Saturday, January 23, 2010

Jiao Wars: Simplified Case Study of Symbolic Capital

In China, the currency is the renminbi (人民币), abbreviated RMB. It is literally translated to “the people’s money”—no doubt a fitting name. The renminbi can also be called the yuan (元) or the Chinese yuan, abbreviated CNY. And, colloquially, it is know as the kuai.

In relation to the US dollar, the exchange rate generally lingers just below seven, usually 6.7-6.8 something. To make things simple, we’ll call it seven. One US dollar is equal to seven kuai. For cost of living reference; a can of Coca-Cola is about 2.30 kuai, a hamburger at McDonald’s is about 7 kuai, a decent city bike costs about 250-300kaui, and, in Shanghai, the starting fare for a taxi is 12 kuai.

The most basic denomination is one kuai (yuan, RMB, CNY, etc.). Here in Shanghai, one kuai most frequently takes the form of a silver coin; areas further from the mint still use paper for the one-kuai denomination. One kuai is equal to approximately one dime and a nickel.

The smallest denomination is the Fen (分-pronounced fun, how nice). It’s worth .01 kuai; it takes 100 fen to make one kuai! Up from the Fen you have the Jiao, which is worth one tenth of a kuai—basically the dimes of China. Then you have the wu jiao (five jiao) coin, similar to a fifty-cent piece. And then you have the kuai. The mighty, mighty kuai. ATMs only dispense 100-kuai notes: the largest denomination available and equal to approximately fourteen USD. Other paper denominations of kuai include; five, ten, twenty, and fifty.

The wu jiao and the kuai have relative buying power. You can get a baozi (叉燒包, steamed meat bun) for nine jiao and street breakfast bread for seven jiao. Let’s just say that if I drop a kuai coin or a wu jiao coin on the street, I have the motivation necessary to bend over and pick it up. Not as much can be said for the jiao, and certainly not the fen. A dropped jiao is an abandoned one. A dropped fen is a blessing.

As interesting as Chinese currency is, this is not a critical history of money in China. This is about war. A dirty, scheming war currently being played out in the Zhong Xing building of Shanghai High School International Division. Yes, in the depths of these dark winter months we have diverted ourselves with the duplicity of “jiao wars.”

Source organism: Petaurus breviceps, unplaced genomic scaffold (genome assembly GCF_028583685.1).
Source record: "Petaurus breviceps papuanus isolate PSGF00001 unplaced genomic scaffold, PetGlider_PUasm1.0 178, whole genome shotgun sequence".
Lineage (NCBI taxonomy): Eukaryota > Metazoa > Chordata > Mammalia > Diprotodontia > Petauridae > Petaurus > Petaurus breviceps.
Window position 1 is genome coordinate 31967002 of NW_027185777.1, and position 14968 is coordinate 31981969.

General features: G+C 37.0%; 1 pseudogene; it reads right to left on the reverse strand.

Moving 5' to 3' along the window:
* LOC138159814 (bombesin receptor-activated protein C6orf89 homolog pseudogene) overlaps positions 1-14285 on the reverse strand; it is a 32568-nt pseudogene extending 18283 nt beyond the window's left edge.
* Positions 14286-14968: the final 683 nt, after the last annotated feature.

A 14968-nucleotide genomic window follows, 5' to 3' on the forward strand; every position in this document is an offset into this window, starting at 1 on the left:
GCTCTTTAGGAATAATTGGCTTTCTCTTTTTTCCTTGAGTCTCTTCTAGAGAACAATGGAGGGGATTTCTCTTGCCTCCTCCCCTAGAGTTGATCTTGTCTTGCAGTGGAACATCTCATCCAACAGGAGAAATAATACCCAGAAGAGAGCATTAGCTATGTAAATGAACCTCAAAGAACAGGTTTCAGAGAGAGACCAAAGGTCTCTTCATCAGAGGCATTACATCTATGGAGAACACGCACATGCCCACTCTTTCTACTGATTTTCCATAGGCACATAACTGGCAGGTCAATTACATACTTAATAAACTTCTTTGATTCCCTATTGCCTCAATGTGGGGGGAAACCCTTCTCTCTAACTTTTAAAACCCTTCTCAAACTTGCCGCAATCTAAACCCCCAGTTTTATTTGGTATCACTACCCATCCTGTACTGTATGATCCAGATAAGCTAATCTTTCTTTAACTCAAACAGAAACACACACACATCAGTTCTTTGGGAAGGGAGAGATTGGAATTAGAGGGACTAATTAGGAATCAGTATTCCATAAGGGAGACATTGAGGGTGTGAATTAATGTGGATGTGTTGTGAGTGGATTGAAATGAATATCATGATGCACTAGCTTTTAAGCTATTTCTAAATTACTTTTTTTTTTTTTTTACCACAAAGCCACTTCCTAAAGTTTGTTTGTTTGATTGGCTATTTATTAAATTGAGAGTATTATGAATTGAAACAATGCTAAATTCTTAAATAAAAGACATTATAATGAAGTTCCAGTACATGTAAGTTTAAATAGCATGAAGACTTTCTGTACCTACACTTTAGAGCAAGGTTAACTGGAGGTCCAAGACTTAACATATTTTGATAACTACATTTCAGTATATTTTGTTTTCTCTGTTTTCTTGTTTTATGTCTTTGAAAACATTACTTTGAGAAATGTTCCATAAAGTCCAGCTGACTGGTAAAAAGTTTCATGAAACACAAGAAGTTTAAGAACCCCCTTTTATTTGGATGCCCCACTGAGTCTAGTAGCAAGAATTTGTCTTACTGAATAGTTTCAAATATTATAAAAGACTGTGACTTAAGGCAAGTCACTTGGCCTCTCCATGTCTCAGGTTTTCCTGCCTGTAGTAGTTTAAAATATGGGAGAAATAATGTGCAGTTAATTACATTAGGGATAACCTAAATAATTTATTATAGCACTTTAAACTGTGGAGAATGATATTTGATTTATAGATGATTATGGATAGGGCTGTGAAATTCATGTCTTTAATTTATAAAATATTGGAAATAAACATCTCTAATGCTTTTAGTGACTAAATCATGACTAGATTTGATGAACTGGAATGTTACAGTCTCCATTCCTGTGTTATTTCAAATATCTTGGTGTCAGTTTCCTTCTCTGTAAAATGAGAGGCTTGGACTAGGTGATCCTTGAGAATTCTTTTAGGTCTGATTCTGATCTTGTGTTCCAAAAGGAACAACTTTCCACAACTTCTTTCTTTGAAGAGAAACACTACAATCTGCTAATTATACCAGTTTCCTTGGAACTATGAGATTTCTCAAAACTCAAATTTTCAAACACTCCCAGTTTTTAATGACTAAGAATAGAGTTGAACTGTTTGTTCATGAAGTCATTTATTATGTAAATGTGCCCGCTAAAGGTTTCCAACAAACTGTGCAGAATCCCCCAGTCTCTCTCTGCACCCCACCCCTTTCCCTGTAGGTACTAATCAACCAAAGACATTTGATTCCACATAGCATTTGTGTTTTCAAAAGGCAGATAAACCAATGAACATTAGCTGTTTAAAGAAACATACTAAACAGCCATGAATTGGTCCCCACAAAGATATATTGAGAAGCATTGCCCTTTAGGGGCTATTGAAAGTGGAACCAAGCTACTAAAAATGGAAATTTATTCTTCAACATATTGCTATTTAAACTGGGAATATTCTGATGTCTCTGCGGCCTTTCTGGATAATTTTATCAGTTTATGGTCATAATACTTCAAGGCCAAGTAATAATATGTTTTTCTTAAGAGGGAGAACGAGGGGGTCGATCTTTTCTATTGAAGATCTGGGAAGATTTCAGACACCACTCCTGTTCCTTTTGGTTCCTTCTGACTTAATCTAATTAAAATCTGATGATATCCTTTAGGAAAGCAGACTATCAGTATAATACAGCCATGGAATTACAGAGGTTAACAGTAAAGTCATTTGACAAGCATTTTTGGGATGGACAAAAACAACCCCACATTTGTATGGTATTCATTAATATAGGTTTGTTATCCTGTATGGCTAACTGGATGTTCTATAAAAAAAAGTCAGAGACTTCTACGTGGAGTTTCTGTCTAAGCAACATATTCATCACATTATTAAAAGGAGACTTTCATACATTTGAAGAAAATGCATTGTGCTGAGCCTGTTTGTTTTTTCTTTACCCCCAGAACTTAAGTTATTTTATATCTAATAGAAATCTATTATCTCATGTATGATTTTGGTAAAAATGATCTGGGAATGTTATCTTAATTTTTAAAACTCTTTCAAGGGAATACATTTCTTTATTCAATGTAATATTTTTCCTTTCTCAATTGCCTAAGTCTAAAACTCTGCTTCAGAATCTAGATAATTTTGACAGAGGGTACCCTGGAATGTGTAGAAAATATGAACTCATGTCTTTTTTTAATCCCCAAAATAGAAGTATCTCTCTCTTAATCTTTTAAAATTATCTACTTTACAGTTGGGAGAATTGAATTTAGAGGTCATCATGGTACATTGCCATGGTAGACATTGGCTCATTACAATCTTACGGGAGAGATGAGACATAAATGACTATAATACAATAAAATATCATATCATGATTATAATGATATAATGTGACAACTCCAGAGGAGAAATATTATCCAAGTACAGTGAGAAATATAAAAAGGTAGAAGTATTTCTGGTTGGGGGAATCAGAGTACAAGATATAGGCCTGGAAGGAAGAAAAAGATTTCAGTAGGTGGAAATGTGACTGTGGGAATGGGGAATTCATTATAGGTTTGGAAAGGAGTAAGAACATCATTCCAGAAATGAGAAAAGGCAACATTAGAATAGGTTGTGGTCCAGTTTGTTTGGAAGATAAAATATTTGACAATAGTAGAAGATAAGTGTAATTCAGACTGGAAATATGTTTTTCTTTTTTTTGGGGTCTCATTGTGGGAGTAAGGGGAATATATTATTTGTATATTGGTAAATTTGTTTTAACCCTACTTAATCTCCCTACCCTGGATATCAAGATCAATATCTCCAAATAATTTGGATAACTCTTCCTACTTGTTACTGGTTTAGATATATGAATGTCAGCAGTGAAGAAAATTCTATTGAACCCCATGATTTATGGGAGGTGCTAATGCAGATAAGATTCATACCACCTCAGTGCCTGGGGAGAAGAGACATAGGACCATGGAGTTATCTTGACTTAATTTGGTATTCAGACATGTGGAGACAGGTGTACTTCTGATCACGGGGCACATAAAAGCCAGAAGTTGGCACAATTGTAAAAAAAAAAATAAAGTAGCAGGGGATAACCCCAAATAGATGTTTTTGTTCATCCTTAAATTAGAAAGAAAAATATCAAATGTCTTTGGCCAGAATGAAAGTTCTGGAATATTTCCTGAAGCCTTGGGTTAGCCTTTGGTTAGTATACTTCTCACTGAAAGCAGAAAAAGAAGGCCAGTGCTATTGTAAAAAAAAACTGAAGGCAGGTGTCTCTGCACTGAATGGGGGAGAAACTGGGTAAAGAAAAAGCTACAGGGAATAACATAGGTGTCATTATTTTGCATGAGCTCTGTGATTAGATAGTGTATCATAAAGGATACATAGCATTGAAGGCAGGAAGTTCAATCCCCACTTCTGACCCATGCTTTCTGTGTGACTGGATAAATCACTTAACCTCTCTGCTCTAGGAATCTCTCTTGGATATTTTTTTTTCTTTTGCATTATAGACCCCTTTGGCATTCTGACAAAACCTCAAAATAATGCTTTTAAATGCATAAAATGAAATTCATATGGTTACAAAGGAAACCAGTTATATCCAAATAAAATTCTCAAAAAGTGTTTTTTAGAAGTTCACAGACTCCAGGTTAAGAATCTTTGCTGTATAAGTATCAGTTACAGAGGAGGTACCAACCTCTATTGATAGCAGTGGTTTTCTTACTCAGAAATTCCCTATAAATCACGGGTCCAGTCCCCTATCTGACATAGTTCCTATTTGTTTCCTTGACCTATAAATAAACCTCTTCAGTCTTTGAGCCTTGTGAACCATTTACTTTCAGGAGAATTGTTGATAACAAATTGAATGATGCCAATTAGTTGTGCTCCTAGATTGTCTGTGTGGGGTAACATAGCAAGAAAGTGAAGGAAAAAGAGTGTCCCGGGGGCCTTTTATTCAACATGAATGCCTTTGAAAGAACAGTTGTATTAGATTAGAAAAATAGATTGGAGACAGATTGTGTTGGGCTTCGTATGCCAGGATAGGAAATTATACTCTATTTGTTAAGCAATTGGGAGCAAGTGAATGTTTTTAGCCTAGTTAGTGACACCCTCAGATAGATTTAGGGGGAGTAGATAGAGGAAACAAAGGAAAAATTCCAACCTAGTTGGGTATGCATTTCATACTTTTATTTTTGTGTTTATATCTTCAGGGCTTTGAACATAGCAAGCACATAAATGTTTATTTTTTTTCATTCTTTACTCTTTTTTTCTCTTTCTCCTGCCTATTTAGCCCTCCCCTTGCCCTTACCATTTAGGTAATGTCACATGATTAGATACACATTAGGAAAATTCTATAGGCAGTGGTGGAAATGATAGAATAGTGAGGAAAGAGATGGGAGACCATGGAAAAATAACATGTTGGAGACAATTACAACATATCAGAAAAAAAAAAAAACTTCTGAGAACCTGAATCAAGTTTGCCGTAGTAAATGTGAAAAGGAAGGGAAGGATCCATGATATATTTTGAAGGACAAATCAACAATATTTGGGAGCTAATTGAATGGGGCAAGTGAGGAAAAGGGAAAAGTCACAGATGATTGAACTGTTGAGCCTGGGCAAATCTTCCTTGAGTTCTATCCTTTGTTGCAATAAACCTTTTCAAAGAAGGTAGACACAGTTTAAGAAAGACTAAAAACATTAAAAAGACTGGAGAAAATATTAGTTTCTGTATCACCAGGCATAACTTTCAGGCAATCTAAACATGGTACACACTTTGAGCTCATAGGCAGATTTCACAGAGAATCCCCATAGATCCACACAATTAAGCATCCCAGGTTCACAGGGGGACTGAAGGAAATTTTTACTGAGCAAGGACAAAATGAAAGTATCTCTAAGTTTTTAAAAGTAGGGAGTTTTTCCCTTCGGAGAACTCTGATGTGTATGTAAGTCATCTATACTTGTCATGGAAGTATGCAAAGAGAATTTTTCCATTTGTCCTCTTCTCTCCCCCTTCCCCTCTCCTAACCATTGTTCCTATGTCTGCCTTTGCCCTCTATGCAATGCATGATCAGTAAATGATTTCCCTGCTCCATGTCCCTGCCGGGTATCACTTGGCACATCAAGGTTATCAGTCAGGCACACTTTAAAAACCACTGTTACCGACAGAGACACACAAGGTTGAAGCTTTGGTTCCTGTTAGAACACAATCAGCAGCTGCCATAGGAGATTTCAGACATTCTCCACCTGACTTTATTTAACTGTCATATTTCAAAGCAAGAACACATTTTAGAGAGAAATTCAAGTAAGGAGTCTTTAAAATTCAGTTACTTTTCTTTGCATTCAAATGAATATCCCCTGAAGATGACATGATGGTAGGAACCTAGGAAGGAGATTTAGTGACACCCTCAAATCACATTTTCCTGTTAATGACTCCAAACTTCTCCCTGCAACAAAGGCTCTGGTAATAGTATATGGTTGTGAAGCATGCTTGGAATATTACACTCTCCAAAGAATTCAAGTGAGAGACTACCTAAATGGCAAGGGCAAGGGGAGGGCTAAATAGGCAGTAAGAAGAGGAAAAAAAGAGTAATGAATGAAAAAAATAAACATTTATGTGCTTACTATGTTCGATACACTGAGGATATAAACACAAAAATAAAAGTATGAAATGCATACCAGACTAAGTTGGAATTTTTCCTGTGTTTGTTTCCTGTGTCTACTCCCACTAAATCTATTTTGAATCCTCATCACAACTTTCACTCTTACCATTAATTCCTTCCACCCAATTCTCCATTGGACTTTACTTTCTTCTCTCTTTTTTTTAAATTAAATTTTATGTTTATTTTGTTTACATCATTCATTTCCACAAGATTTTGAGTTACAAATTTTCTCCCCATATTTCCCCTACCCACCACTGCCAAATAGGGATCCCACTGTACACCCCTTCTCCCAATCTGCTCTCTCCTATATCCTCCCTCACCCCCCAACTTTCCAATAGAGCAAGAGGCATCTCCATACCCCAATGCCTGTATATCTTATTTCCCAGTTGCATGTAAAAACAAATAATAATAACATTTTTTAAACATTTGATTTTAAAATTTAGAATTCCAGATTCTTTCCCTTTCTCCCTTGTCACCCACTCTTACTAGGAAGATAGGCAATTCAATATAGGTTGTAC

It began quietly and without warning. A jiao left here, a jiao slipped there. But in the confines of our, well, extremely confined offices, tension are swift to escalate. Already the methods of warfare have advanced. Everyone is hoarding ammunition (collecting those useless jiao) and plotting the next big strike.

Jiao wars arise from the frustration of an accumulating currency that has no worth. Imagine this; you go to buy a coke at Lawson or All Days or Kedi or any countless convenient store chain scattered throughout the city. It costs roughly 2.30 kuai. You pay with three kuai, or perhaps five kuai—ten kuai if you are unfortunate and a poor planner. Your change will include jiao (two, most likely) a wu jiao, and maybe some kuai coins. The change is carelessly thrown into a pocket or a purse, and off you go to conquer the rest of your day.

Throughout the day, the composition of change in your pocket varies, but you will certainly favor the use of, well, useful coins. A kuai here, a wu jiao there. The jiao and the most unfortunate fen will be ignored, perhaps even avoided. When you retreat to the comforts of home after a day in the city and empty your pockets on the kitchen counter, the damage clearly presents itself. You have amassed perhaps ten or fifteen jiao without realizing.

What to do? Use them? But when? And how? For what? Throw them away? No, it’s money—even if slightly worthless. And so begins your unintended collection of jiao and fen. Mine resides in a tin Ritz cracker can, which is now almost full. What to do with all that useless money? Spread it among the poor in Shanghai? Use intention and financial planning to actually spend it over some many months? No, too helpful, too practical. Of course, use that annoying for highly evolved pranks and scheming in sterility of cubical life.

And so the war has been waged.